“She was a devout Catholic, and those of us who worked with her on some of those stories know how important her faith was to her, how much she lived it. She was somebody who walked the walk of the Gospels. One of the things you’ve heard a lot is how kind she was to everyone. I went through a hard time in my own life — my own faith life — and I will never forget how Cokie was so understanding and so warm and so supportive and I am not the only one.” — ABC News Correspondent Terry Moran. Read more.
“To know Cokie was to see the personification of human decency. There is a reason she was asked to speak at so many funerals. People felt such a deep connection to her because she touched their lives. Casual friends would find Cokie visiting them in the hospital. People in terrible financial straits would find her bailing them out, hiring them for work that perhaps she did not need, but work that left them with their dignity.She was always the voice of people with less power, and the voice of what is right. I remember one day many years ago, when we were in negotiations with NPR management over a labor contract. Management didn’t want to extend health care coverage to one group, and we were at an impasse.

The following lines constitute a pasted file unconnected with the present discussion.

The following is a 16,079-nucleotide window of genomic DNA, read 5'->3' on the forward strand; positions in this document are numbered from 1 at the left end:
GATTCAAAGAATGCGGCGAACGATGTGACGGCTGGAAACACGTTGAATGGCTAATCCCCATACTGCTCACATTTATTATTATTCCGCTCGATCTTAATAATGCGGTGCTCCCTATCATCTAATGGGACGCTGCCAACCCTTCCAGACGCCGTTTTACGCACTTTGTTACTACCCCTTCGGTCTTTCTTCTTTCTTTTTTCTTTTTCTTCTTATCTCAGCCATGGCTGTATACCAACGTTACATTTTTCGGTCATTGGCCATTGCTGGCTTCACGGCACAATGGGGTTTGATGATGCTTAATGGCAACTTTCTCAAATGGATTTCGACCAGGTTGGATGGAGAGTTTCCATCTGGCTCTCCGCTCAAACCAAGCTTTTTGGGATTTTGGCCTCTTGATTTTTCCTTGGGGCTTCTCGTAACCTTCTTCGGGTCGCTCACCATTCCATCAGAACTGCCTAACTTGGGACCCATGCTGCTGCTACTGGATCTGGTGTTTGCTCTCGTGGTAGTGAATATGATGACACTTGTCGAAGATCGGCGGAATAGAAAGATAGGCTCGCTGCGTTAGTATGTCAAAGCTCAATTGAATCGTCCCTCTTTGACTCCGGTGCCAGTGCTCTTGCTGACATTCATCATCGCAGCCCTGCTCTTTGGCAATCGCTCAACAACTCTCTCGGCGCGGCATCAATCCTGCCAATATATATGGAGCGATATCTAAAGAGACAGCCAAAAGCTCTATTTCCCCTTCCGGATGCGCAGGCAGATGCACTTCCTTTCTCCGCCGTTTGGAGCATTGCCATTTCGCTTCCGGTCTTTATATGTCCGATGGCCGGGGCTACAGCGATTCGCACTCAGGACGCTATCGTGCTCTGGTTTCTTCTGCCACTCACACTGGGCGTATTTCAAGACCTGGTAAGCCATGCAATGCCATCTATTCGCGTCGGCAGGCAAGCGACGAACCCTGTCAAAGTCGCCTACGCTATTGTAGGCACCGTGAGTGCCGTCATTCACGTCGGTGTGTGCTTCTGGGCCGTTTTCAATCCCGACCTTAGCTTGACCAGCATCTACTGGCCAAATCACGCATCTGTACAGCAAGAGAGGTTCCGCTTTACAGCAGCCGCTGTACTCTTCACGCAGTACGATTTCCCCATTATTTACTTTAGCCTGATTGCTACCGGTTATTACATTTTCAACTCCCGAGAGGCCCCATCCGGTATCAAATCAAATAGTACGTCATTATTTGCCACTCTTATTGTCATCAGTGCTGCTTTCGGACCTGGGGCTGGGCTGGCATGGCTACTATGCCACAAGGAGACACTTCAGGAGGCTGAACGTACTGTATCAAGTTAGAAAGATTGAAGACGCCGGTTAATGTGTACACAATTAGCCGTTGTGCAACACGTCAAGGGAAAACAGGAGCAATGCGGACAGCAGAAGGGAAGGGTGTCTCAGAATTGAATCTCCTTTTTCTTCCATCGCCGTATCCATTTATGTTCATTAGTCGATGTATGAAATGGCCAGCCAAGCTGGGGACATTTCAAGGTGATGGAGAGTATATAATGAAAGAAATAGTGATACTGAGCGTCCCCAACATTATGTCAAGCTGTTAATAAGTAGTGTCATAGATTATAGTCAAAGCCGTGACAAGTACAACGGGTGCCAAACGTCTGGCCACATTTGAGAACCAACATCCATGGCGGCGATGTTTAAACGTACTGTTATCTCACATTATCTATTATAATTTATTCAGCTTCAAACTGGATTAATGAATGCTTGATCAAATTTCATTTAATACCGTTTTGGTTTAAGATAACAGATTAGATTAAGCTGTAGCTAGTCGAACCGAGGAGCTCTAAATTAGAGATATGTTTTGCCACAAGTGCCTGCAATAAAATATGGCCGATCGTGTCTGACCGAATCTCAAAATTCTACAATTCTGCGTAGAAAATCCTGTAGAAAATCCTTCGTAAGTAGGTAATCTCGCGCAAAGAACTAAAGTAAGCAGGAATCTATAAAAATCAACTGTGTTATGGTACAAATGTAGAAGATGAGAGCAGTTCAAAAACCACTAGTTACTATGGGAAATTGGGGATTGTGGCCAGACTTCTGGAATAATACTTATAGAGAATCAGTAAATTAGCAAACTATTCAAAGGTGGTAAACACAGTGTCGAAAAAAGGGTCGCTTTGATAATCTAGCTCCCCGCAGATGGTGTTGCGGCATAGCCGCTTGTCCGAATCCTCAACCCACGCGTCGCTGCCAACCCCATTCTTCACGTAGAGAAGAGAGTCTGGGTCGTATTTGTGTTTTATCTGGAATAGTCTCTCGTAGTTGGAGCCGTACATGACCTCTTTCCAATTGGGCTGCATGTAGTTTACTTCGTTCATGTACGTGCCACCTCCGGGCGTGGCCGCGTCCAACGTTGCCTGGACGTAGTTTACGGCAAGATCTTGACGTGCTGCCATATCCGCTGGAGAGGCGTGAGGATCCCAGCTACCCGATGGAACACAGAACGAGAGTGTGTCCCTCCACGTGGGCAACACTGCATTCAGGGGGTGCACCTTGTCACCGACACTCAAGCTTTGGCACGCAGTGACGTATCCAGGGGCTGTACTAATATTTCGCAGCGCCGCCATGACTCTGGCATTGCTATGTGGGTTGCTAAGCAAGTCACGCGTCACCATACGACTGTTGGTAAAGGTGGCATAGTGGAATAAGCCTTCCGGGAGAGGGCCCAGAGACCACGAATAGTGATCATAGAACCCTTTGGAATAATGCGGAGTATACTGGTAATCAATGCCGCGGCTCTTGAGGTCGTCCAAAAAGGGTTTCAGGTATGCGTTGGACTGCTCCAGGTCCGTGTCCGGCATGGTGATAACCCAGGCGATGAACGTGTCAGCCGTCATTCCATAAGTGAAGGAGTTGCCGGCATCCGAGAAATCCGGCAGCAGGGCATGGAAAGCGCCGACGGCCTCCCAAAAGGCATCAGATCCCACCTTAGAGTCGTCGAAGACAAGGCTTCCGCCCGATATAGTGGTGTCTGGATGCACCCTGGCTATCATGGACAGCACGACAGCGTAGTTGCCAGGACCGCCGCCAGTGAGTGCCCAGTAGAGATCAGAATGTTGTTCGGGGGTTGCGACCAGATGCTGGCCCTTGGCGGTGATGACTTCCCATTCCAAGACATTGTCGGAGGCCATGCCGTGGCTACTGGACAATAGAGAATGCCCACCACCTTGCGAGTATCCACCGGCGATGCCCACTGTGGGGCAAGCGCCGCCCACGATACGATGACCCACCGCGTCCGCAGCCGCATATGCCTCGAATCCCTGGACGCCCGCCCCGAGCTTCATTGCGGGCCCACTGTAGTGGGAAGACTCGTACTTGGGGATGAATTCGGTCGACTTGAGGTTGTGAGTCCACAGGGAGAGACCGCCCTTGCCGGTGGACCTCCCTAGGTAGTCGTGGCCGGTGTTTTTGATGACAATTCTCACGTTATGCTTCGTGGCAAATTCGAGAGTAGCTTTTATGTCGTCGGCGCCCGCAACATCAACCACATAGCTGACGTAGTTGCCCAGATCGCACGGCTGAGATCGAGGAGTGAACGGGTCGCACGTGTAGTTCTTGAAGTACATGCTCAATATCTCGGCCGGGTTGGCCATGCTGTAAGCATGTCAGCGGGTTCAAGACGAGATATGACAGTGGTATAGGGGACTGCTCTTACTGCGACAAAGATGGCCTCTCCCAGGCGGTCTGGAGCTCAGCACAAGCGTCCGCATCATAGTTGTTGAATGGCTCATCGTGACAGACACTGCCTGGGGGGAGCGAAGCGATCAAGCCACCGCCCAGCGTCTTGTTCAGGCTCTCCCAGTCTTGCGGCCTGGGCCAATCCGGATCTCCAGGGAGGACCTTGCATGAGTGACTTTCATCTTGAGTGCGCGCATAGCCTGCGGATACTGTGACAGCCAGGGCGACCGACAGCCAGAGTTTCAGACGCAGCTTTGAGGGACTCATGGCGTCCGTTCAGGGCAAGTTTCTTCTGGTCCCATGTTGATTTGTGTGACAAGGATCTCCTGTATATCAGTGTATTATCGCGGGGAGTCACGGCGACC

Then Cokie, who was working on a piece of embroidery, looked up at the management team and said, ‘You know, the position you are taking isn’t immoral, it is simply amoral.’ The room got very quiet, and soon the impasse was over.” — NPR colleague Nina Totenberg.